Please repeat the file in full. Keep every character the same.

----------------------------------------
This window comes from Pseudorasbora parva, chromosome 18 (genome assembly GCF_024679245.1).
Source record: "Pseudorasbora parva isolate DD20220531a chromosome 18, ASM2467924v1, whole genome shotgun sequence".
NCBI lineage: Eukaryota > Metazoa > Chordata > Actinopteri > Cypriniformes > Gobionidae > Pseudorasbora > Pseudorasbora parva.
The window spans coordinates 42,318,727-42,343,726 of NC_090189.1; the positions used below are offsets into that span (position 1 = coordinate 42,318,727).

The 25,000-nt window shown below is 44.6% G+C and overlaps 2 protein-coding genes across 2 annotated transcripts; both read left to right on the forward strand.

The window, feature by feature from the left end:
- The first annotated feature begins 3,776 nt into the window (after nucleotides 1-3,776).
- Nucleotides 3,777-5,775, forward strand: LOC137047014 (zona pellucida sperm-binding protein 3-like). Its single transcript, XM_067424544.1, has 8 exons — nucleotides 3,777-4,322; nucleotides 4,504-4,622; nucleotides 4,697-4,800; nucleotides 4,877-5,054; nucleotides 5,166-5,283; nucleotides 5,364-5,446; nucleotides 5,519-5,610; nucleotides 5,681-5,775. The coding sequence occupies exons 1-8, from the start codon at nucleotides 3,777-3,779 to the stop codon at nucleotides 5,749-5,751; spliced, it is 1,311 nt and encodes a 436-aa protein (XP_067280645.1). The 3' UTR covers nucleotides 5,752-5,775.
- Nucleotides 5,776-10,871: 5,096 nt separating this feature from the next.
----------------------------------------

This window comes from Pseudorasbora parva, chromosome 18 (genome assembly GCF_024679245.1).
Source record: "Pseudorasbora parva isolate DD20220531a chromosome 18, ASM2467924v1, whole genome shotgun sequence".
NCBI lineage: Eukaryota > Metazoa > Chordata > Actinopteri > Cypriniformes > Gobionidae > Pseudorasbora > Pseudorasbora parva.
The window spans coordinates 42,318,727-42,343,726 of NC_090189.1; the positions used below are offsets into that span (position 1 = coordinate 42,318,727).

The 25,000-nt window shown below is 44.6% G+C and overlaps 2 protein-coding genes across 2 annotated transcripts; both read left to right on the forward strand.

The window, feature by feature from the left end:
- The first annotated feature begins 3,776 nt into the window (after nucleotides 1-3,776).
- Nucleotides 3,777-5,775, forward strand: LOC137047014 (zona pellucida sperm-binding protein 3-like). Its single transcript, XM_067424544.1, has 8 exons — nucleotides 3,777-4,322; nucleotides 4,504-4,622; nucleotides 4,697-4,800; nucleotides 4,877-5,054; nucleotides 5,166-5,283; nucleotides 5,364-5,446; nucleotides 5,519-5,610; nucleotides 5,681-5,775. The coding sequence occupies exons 1-8, from the start codon at nucleotides 3,777-3,779 to the stop codon at nucleotides 5,749-5,751; spliced, it is 1,311 nt and encodes a 436-aa protein (XP_067280645.1). The 3' UTR covers nucleotides 5,752-5,775.
- Nucleotides 5,776-10,871: 5,096 nt separating this feature from the next.